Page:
Researchers believe that some ‘unexplained’ stillbirths can be attributed to the placenta working less well or if the foetus is apparently healthy but smaller than expected.

Midwives are important in outlining the risk factors that women should watch out for and to provide resources for women to help them recognise if there are any problems.

One such organisation that creates these resources is The MAMA Academy set up by
Ms Eldridge following the loss of her own son in 2009. ‘I found that there was a lack of information, no one was really talking about [stillbirth].
I didn’t know that it still existed, especially in this country, so we aim to raise awareness and hopefully break the taboo,’ she says.

The role of the midwife

However there are areas of good practice where midwives and healthcare professionals are talking about baby loss. Jane Laking, a bereavement support midwife at Whittington Hospitals NHS Trust, provides this training to midwives in her Trust, as well partnering with colleagues.

The community midwife will deal more with the physical after-effects, while Ms Laking will provide emotional support. ‘[Community midwives] will take the woman’s blood pressure, make sure their bleeding is lessening, make sure they don’t have any pain. Women who have lost a baby will still often have breast milk come in, so their breasts will become swollen and engorged, so the midwives will offer practical advice on how to help that go down,’ she says.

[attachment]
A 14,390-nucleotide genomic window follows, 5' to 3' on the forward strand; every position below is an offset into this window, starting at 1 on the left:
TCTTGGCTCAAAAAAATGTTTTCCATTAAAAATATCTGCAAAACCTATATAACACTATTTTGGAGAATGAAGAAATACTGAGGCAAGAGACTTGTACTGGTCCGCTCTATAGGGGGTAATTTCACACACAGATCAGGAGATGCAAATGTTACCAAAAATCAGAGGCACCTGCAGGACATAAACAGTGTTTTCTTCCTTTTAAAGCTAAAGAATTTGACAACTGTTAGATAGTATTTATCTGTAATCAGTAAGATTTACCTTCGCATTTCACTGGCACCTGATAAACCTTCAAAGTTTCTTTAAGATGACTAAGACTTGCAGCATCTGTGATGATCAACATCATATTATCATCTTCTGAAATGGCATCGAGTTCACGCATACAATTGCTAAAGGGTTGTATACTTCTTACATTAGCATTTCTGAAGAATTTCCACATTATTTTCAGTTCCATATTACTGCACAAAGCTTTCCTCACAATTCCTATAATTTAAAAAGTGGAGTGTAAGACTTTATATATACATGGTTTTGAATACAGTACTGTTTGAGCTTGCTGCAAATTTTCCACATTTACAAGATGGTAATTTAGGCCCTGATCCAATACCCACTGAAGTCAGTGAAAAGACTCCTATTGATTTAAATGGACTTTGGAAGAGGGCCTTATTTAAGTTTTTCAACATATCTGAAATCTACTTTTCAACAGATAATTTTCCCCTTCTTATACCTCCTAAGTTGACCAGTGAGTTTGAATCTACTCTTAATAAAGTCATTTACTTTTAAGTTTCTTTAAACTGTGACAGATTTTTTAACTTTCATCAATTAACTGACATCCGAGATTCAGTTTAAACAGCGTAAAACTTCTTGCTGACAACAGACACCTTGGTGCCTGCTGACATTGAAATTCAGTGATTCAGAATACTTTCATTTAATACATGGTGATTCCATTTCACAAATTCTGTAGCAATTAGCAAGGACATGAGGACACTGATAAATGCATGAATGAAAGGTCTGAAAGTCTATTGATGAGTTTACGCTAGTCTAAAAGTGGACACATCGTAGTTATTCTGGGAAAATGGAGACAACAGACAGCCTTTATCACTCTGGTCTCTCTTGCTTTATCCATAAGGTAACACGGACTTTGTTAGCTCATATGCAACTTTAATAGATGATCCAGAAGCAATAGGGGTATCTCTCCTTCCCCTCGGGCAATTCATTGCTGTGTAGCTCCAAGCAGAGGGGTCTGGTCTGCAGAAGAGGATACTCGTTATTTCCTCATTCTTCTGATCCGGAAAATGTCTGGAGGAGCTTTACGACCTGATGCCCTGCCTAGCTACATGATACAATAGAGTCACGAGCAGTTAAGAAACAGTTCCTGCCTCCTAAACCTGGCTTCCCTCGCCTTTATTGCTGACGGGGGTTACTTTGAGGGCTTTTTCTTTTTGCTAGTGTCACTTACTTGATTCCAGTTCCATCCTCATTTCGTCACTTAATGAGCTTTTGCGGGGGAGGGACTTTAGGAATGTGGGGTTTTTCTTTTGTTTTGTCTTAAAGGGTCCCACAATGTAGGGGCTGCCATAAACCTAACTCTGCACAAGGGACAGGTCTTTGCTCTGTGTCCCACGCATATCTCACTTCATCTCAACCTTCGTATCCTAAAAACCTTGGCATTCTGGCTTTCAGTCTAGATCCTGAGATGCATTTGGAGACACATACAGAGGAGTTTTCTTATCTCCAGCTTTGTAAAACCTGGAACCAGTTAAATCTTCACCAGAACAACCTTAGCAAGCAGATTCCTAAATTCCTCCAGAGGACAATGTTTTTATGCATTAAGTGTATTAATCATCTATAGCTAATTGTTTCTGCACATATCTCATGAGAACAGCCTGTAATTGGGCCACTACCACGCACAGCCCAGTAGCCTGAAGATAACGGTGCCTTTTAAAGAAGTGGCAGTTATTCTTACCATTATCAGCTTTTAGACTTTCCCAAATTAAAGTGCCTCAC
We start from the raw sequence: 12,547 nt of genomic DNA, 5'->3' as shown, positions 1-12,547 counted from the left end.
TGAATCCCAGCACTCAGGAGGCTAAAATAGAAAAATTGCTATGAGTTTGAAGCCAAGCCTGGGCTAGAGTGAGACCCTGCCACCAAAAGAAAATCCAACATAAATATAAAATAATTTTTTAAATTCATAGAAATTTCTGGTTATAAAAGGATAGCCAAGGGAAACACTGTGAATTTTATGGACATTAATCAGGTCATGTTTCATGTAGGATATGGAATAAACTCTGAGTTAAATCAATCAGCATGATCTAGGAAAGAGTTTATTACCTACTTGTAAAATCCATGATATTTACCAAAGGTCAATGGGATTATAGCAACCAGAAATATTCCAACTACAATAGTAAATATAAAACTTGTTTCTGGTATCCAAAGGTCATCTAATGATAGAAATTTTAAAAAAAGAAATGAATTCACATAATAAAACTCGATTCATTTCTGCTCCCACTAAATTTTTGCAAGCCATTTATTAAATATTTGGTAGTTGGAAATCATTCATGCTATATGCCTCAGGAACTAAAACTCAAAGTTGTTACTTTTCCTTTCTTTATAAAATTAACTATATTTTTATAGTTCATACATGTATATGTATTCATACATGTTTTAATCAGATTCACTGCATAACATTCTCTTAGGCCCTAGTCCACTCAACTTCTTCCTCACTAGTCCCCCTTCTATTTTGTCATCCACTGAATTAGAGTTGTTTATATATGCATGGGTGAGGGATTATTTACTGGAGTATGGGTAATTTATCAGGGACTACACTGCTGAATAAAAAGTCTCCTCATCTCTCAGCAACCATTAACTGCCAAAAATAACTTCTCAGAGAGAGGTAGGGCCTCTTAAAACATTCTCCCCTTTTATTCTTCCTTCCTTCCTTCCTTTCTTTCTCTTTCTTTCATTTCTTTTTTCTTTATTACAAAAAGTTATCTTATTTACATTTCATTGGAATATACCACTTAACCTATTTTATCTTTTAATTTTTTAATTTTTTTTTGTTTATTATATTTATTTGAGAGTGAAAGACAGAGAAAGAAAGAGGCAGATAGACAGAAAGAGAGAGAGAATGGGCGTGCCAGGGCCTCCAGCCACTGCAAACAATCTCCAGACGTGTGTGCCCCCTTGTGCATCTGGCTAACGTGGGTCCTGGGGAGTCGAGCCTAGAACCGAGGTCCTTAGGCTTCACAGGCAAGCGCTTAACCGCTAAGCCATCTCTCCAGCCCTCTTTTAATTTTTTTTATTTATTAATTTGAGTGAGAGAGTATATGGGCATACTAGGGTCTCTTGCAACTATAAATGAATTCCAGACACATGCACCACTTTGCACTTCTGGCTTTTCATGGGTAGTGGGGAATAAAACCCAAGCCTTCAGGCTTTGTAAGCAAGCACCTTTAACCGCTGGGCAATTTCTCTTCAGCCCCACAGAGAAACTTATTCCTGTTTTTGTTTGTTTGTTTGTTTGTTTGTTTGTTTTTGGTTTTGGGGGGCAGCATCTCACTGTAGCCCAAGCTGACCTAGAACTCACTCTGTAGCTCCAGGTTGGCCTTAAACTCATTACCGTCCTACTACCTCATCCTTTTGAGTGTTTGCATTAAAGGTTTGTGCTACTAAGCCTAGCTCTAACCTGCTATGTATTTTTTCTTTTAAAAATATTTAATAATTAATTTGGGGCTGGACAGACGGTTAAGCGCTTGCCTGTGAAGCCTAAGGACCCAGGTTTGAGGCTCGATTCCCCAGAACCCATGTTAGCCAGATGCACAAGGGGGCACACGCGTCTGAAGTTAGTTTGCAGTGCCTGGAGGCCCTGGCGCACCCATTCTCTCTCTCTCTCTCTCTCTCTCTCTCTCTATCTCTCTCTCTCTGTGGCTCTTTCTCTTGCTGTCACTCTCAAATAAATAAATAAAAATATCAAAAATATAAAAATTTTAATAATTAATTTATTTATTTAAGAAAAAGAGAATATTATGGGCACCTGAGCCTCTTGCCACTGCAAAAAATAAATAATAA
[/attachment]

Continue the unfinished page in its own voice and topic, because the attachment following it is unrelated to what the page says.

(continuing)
Ms Laking says that her own role focuses more on offering women the space to talk about what has happened to them. She also helps families to sort out the practical side of the post-birth such as making funeral arrangements and allowing them to create mementos of the baby such as hand and foot prints.

However, while the system at the Whittington Hospital clearly puts a major emphasis on providing bereavement care for parents many other Trusts lag behind. In fact, a Freedom of Information (FOI) request sent out by Ms Sandbach, revealed that approximately 25% of maternity hospitals do not have bereavement suites.

Ms Sandbach highlighted that it wasn’t just maternity units in hospitals and acute Trusts that need to be tackled. ‘We have now switched our targets and are looking at the bereavement care pathway and the link between hospital Trusts and CCGs. I put FOI requests to all the CCGs and will be analysing the response and looking at the interplay between the NHS Trusts and the CCGs because it seems to me that counselling and support is a matter for primary healthcare and at the moment, that seems to be a weak link,’ Ms Sandbach tells Independent Nurse.

Ruth Bender-Atik, the national director of the Miscarriage Association, says that both the ‘facts and feelings’ around baby loss need to be looked at to reduce the high levels currently experienced in the UK. Bereavement suites, training and midwife recruitment and retention can all help, not only to reduce the statistics but also to give families the support they desperately need through such a tragic time.

References
1. Hansard transcription on baby loss. October 2016. https://hansard.parliament.uk/commons/2016-10-13/debates/721CDF48-A721-4408-AA94-BE694FA1E7FC/BabyLoss.

2. Department of Health. Safer Maternity Care. 2016. https://www.gov.uk/government/uploads/system/uploads/attachment_data/file/560491/Safer_Maternity_Care_action_plan.pdf.

3.Sands. Possible causes of still birth. https://www.uk-sands.org/why-babies-die/explaining-stillbirth/possible-causes.